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Frequently asked questions (FAQs) about sleep apnea

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Frequently Asked Questions About Sleep Apnea

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  • Snoring is a primary indicator of sleep apnea. There are many causes of sleep apnea, and these vary depending on the type of apnea a person has
  • Poor nutrition beginning from early childhood, lack of breastfeeding, excessive intake of processed foods, tongue placement and low vitamin D levels have also been linked to sleep apnea
  • There are surgical procedures for sleep apnea, but these should only be done as a last resort. Patients must talk with a doctor about their condition and whether it would require surgery in the first place

Q: What is the cause of sleep apnea?

A: There are many causes of sleep apnea, and these vary depending on the type of apnea that you have:1,2,3

Upper airway resistance syndrome (UARS) — This occurs because of a naturally narrowed air passage, loose fatty tissues of the throat collapsing back into the airway or improper tongue position (falling back) during sleep.

Obstructive sleep apnea (OSA) — This type of sleep apnea develops during sleep because of a mechanical problem. The muscles in the throat relax too much to promote normal breathing. The patient’s tongue falls back against the soft palate, and the soft palate and the uvula fall against the back of the throat. The airway is then closed and narrowed.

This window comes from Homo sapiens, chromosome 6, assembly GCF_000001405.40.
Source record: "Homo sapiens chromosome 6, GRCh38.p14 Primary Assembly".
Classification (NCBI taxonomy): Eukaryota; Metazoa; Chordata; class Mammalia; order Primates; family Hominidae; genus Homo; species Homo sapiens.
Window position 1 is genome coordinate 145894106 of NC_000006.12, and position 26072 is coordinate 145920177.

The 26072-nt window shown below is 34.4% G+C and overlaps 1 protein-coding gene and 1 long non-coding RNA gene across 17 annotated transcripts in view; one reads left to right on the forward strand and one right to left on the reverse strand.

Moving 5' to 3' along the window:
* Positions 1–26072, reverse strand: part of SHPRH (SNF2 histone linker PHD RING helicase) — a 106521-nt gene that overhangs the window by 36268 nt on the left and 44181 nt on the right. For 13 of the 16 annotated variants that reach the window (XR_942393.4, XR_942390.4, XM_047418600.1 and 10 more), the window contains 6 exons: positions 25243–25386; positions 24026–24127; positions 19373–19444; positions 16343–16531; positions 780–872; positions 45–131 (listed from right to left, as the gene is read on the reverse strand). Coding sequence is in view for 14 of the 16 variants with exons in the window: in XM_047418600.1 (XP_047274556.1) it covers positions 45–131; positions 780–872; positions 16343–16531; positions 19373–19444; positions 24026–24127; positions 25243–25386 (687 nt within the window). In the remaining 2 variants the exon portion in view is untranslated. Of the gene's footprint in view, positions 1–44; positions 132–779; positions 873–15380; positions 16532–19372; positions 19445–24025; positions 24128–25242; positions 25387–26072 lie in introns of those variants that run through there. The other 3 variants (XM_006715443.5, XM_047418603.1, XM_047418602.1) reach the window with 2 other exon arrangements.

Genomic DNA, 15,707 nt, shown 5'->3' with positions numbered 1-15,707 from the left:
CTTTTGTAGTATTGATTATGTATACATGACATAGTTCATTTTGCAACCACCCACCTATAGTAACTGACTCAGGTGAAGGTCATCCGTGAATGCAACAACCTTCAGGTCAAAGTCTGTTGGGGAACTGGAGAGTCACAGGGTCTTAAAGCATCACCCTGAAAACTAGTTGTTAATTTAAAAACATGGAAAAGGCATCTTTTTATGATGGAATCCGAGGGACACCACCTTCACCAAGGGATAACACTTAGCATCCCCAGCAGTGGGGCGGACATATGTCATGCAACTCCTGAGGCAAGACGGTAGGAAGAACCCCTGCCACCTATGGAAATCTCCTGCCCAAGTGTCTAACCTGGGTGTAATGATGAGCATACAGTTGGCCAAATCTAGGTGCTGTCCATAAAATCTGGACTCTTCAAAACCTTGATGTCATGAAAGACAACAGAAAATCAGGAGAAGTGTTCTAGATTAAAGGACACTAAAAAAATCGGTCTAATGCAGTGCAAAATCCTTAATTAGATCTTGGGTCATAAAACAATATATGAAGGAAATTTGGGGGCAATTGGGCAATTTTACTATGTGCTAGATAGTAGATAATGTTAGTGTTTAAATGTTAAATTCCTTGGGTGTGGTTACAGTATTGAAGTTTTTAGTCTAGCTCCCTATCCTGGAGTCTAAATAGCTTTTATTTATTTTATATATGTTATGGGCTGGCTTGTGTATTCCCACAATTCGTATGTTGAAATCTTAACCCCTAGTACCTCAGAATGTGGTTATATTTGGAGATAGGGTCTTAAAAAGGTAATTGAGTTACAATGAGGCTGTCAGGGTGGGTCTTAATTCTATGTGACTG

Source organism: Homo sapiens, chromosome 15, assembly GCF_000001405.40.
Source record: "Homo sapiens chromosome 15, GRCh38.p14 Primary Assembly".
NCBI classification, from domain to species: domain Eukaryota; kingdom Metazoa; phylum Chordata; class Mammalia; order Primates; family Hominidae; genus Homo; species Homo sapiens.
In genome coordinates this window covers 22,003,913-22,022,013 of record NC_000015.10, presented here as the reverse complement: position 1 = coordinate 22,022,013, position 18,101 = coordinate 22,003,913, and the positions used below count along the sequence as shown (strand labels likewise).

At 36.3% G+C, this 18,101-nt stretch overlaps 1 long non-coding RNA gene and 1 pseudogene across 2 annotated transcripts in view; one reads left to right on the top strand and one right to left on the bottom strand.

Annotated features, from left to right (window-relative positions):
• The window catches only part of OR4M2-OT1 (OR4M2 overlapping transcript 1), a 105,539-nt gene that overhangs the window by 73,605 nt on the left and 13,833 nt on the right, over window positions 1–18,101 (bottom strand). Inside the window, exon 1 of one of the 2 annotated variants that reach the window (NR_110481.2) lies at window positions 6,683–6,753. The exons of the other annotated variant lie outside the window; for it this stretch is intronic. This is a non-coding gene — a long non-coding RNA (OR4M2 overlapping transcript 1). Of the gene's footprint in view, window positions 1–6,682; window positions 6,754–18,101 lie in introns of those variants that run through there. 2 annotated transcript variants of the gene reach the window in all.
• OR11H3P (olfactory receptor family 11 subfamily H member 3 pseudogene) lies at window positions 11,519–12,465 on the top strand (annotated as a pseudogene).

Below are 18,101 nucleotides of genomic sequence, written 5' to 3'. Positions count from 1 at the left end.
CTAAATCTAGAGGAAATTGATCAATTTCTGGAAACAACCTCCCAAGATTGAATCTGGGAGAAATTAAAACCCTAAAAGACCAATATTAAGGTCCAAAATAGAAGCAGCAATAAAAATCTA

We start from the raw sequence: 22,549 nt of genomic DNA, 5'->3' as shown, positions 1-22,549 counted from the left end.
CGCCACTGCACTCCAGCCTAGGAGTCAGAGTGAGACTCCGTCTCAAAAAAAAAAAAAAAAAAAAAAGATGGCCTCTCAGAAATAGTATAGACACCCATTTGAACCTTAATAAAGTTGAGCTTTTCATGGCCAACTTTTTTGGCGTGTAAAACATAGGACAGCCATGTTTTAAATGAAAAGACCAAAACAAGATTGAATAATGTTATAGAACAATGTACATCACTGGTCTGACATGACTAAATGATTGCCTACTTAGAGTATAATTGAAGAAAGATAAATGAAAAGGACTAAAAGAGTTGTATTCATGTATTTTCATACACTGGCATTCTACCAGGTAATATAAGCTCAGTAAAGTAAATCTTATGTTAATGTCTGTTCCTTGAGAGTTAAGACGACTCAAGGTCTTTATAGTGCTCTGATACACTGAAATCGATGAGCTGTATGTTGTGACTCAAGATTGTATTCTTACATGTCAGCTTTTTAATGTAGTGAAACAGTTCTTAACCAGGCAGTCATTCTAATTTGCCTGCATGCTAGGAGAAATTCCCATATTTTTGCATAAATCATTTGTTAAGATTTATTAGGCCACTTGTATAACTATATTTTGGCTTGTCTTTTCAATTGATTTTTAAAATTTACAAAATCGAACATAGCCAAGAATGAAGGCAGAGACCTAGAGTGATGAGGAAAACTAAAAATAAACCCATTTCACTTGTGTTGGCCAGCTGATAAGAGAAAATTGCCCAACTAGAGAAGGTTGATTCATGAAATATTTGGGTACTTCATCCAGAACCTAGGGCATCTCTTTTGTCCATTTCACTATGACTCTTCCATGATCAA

Central sleep apnea (CSA) — The inability of the brain to send proper signals to muscles responsible for controlling breathing triggers CSA. However, CSA may also develop due to conditions affecting the ability of the brainstem to control breathing.

Poor nutrition beginning from early childhood, lack of breastfeeding, excessive intake of processed foods, tongue placement and low vitamin D levels have also been linked to sleep apnea.

Q: What are the usual signs of sleep apnea?

A: Snoring is a primary indicator of sleep apnea. Other symptoms people normally develop include:4,5

Instances when your breathing stops as you sleep

Waking up with a dry mouth or sore throat

Waking up frequently to urinate

Morning headaches

Insomnia

Hypersomnia (extreme daytime sleepiness)

Irritability or depression

Mood swings or personality changes

Memory or learning problems

Attention problems or failure to concentrate

Grinding and clenching of teeth

Q: Can sleep apnea cause high blood pressure levels?

A: Yes, it can. Sleep apnea can lead to sleep deprivation, which can eventually impair your body’s response to insulin or insulin resistance. This is a known precursor to Type 2 diabetes, and failure to control insulin levels can increase your risk for high blood pressure levels, heart disease and other devastating diseases.

Q: Can you get disability benefits because of sleep apnea?

A: Sleep apnea, no matter how serious it may be, doesn’t automatically make a person eligible for claiming benefits. However, there may be exceptions.

What the U.S. Social Security Administration (SSA) does is it looks for areas where you have “limitations” that are either mental (such as severe personality changes, memory problems, delusions or hallucinations, IQ loss of more than 15 points or emotional instability) or physical (cor pulmonale or enlarged right heart ventricle).6